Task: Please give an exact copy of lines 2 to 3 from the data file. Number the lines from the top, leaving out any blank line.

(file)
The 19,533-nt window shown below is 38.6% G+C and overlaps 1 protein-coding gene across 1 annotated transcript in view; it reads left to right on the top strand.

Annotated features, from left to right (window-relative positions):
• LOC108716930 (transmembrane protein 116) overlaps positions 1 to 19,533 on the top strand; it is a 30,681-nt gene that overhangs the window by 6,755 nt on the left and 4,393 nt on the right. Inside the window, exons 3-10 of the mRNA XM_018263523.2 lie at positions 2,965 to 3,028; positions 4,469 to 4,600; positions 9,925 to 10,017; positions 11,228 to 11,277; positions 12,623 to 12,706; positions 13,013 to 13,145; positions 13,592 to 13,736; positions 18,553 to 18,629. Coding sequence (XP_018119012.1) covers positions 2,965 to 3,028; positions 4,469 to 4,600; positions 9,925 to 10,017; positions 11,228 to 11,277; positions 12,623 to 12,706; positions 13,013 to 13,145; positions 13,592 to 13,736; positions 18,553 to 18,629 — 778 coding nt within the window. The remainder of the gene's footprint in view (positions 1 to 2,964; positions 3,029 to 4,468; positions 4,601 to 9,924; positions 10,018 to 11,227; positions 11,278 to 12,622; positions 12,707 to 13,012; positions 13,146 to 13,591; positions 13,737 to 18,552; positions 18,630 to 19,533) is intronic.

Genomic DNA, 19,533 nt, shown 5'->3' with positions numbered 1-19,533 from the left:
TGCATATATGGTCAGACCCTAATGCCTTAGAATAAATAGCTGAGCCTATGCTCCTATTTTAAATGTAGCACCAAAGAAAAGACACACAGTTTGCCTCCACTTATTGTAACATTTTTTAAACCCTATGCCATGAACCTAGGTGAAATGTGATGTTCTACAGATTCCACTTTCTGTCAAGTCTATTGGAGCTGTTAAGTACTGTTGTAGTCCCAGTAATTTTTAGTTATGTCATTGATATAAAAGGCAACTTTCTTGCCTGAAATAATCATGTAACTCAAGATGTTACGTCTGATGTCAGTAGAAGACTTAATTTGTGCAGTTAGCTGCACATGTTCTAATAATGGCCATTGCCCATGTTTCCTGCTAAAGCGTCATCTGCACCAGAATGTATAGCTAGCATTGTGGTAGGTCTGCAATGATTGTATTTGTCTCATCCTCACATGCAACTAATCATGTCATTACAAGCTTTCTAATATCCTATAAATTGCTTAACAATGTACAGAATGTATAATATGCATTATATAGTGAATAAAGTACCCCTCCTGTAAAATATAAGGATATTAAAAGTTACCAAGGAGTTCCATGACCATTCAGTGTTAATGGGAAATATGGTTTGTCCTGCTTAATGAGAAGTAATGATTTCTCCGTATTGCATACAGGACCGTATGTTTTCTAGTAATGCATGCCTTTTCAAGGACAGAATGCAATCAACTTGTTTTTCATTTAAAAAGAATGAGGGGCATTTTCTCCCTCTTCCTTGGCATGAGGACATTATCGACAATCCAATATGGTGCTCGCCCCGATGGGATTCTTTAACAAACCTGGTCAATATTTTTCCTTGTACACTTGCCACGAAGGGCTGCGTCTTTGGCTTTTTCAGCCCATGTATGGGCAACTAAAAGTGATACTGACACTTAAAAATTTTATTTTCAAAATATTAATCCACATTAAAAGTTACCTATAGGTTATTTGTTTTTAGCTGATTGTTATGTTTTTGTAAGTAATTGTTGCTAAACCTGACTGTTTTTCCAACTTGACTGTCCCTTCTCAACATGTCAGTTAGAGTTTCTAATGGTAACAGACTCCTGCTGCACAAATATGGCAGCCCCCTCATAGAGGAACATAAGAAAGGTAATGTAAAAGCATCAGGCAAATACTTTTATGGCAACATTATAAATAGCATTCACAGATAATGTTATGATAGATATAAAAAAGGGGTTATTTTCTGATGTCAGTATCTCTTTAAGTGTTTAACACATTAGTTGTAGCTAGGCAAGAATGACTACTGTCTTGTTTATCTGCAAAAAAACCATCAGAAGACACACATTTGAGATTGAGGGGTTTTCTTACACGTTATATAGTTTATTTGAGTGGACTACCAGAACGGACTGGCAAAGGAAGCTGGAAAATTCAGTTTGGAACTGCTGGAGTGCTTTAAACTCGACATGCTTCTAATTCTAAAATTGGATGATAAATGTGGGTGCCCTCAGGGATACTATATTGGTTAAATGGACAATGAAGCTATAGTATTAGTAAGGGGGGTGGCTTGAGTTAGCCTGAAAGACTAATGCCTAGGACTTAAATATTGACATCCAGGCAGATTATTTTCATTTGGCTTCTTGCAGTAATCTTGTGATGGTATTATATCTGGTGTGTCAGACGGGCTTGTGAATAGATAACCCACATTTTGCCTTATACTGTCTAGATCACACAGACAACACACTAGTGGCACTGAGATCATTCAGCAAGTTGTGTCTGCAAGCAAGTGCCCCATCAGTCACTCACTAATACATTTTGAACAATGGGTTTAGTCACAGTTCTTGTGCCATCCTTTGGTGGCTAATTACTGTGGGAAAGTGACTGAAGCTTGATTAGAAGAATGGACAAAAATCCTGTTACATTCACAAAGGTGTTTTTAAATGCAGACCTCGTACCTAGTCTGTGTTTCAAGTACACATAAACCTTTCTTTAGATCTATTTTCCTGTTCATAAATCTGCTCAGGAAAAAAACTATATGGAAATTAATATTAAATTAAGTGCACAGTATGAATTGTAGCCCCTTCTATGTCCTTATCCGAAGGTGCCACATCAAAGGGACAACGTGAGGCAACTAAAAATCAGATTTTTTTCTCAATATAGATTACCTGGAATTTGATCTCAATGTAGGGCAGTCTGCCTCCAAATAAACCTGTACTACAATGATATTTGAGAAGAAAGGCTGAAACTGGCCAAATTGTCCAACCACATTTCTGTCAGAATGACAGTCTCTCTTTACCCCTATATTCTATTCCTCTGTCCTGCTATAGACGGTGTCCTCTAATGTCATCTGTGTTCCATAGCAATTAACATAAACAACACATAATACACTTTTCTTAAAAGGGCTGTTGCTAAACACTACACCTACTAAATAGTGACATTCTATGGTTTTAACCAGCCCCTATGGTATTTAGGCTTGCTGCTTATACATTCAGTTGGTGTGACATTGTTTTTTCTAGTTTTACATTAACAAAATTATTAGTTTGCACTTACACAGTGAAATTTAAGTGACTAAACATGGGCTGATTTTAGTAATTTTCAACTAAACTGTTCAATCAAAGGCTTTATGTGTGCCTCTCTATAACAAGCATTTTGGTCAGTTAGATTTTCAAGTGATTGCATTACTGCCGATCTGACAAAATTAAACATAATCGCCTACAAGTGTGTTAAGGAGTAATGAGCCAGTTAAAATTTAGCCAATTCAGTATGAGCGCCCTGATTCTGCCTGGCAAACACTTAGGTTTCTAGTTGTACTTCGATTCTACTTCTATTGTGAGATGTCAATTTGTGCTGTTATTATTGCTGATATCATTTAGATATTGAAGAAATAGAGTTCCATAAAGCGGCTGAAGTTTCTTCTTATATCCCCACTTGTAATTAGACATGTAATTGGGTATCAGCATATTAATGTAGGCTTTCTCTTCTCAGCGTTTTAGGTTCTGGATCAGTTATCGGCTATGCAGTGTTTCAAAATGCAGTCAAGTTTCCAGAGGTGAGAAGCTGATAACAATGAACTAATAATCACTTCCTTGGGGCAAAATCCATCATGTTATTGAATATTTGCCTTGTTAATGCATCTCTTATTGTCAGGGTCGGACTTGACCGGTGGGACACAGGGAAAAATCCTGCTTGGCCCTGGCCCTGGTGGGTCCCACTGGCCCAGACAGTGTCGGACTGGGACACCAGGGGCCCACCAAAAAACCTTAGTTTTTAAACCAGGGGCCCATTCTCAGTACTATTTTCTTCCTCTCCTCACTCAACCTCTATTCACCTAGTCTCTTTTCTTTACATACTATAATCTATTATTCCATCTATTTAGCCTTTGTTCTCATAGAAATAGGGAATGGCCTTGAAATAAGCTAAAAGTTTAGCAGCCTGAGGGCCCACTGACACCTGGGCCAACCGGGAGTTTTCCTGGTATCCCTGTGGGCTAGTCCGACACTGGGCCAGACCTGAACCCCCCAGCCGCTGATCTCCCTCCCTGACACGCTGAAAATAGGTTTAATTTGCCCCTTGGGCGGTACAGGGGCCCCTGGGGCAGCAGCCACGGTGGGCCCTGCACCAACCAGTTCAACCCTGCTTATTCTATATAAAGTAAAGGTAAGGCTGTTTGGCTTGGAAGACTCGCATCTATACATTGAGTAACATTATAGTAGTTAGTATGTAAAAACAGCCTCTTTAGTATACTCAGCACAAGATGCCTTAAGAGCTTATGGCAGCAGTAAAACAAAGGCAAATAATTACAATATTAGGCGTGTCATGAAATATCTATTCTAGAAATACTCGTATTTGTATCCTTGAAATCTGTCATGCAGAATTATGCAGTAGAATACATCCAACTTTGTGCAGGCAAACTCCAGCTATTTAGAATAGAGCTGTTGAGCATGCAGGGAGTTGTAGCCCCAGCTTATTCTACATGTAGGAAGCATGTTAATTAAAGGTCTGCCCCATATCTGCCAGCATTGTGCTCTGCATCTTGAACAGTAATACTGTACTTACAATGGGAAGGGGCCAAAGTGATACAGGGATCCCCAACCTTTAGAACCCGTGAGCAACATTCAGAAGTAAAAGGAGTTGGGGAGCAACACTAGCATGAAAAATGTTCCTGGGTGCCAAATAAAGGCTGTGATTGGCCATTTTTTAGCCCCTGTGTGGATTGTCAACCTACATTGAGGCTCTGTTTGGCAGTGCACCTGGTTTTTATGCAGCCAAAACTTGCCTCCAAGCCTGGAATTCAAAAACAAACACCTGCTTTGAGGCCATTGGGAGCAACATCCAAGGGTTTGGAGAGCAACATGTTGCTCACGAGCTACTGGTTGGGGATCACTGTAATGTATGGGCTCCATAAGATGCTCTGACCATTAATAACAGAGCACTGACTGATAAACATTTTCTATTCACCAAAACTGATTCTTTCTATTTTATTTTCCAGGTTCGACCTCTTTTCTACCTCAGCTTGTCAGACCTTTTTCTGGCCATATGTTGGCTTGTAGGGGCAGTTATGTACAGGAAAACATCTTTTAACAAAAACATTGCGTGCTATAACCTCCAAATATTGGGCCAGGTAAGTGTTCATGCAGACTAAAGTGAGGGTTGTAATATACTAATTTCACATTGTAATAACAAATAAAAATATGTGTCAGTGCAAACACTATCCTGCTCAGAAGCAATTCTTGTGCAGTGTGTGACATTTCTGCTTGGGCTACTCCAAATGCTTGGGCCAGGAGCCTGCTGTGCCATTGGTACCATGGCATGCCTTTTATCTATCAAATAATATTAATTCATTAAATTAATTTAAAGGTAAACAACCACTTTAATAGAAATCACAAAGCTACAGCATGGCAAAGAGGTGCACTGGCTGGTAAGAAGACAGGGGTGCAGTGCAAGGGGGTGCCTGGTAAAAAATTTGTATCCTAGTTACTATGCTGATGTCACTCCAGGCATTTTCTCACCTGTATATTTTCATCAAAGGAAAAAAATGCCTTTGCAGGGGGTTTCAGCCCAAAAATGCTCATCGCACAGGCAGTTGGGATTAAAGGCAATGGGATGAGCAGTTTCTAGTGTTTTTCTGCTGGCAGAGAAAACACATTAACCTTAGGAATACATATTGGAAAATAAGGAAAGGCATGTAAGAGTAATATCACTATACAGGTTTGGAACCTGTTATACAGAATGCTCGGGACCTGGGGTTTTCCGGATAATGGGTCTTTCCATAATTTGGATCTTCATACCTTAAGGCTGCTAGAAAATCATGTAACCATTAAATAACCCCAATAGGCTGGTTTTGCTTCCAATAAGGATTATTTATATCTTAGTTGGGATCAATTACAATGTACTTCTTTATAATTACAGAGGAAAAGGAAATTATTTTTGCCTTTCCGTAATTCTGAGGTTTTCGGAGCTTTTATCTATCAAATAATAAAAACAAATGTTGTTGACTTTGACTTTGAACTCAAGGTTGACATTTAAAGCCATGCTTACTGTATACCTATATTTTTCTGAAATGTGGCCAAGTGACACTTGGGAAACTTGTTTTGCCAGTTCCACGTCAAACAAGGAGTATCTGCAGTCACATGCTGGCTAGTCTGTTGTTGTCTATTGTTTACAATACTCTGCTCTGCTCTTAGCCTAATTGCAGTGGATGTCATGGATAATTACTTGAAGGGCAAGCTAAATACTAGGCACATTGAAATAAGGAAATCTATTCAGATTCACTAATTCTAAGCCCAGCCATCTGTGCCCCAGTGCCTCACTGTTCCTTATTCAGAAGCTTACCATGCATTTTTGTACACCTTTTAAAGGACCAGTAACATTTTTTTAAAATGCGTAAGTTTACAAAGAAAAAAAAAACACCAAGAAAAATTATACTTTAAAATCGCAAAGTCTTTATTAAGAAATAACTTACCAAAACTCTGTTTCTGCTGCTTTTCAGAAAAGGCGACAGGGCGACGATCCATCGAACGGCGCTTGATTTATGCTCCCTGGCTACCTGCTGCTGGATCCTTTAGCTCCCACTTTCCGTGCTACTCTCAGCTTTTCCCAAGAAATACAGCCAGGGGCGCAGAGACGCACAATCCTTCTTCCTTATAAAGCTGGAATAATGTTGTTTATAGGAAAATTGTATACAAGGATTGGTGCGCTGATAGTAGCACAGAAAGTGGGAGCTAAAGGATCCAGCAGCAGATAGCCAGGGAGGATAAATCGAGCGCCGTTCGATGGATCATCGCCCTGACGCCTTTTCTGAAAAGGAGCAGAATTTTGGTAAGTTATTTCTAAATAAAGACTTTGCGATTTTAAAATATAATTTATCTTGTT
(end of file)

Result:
Annotated features, from left to right (window-relative positions):
• LOC108716930 (transmembrane protein 116) overlaps positions 1 to 19,533 on the top strand; it is a 30,681-nt gene that overhangs the window by 6,755 nt on the left and 4,393 nt on the right. Inside the window, exons 3-10 of the mRNA XM_018263523.2 lie at positions 2,965 to 3,028; positions 4,469 to 4,600; positions 9,925 to 10,017; positions 11,228 to 11,277; positions 12,623 to 12,706; positions 13,013 to 13,145; positions 13,592 to 13,736; positions 18,553 to 18,629. Coding sequence (XP_018119012.1) covers positions 2,965 to 3,028; positions 4,469 to 4,600; positions 9,925 to 10,017; positions 11,228 to 11,277; positions 12,623 to 12,706; positions 13,013 to 13,145; positions 13,592 to 13,736; positions 18,553 to 18,629 — 778 coding nt within the window. The remainder of the gene's footprint in view (positions 1 to 2,964; positions 3,029 to 4,468; positions 4,601 to 9,924; positions 10,018 to 11,227; positions 11,278 to 12,622; positions 12,707 to 13,012; positions 13,146 to 13,591; positions 13,737 to 18,552; positions 18,630 to 19,533) is intronic.